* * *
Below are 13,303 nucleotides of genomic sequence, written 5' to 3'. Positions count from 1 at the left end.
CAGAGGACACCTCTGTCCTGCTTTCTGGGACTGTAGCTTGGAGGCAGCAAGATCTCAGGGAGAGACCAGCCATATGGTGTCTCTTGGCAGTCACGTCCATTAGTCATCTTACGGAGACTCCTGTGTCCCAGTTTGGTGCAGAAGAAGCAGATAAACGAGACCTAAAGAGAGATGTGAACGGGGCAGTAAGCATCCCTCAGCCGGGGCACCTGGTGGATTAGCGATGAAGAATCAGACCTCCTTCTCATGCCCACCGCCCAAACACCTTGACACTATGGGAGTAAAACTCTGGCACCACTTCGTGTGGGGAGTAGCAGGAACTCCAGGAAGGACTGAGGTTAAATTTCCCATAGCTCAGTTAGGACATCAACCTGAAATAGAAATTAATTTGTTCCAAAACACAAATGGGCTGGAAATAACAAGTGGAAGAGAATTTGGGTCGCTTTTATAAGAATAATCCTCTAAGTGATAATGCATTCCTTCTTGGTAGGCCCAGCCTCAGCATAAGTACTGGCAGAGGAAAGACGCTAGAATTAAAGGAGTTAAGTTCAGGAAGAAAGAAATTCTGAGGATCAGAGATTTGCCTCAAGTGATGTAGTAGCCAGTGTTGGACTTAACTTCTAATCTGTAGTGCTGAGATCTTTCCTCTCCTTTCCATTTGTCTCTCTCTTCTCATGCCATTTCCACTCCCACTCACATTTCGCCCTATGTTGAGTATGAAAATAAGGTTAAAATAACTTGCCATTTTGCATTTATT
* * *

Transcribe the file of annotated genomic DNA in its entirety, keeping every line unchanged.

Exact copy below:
Below are 13,303 nucleotides of genomic sequence, written 5' to 3'. Positions count from 1 at the left end.
CAGAGGACACCTCTGTCCTGCTTTCTGGGACTGTAGCTTGGAGGCAGCAAGATCTCAGGGAGAGACCAGCCATATGGTGTCTCTTGGCAGTCACGTCCATTAGTCATCTTACGGAGACTCCTGTGTCCCAGTTTGGTGCAGAAGAAGCAGATAAACGAGACCTAAAGAGAGATGTGAACGGGGCAGTAAGCATCCCTCAGCCGGGGCACCTGGTGGATTAGCGATGAAGAATCAGACCTCCTTCTCATGCCCACCGCCCAAACACCTTGACACTATGGGAGTAAAACTCTGGCACCACTTCGTGTGGGGAGTAGCAGGAACTCCAGGAAGGACTGAGGTTAAATTTCCCATAGCTCAGTTAGGACATCAACCTGAAATAGAAATTAATTTGTTCCAAAACACAAATGGGCTGGAAATAACAAGTGGAAGAGAATTTGGGTCGCTTTTATAAGAATAATCCTCTAAGTGATAATGCATTCCTTCTTGGTAGGCCCAGCCTCAGCATAAGTACTGGCAGAGGAAAGACGCTAGAATTAAAGGAGTTAAGTTCAGGAAGAAAGAAATTCTGAGGATCAGAGATTTGCCTCAAGTGATGTAGTAGCCAGTGTTGGACTTAACTTCTAATCTGTAGTGCTGAGATCTTTCCTCTCCTTTCCATTTGTCTCTCTCTTCTCATGCCATTTCCACTCCCACTCACATTTCGCCCTATGTTGAGTATGAAAATAAGGTTAAAATAACTTGCCATTTTGCATTTATT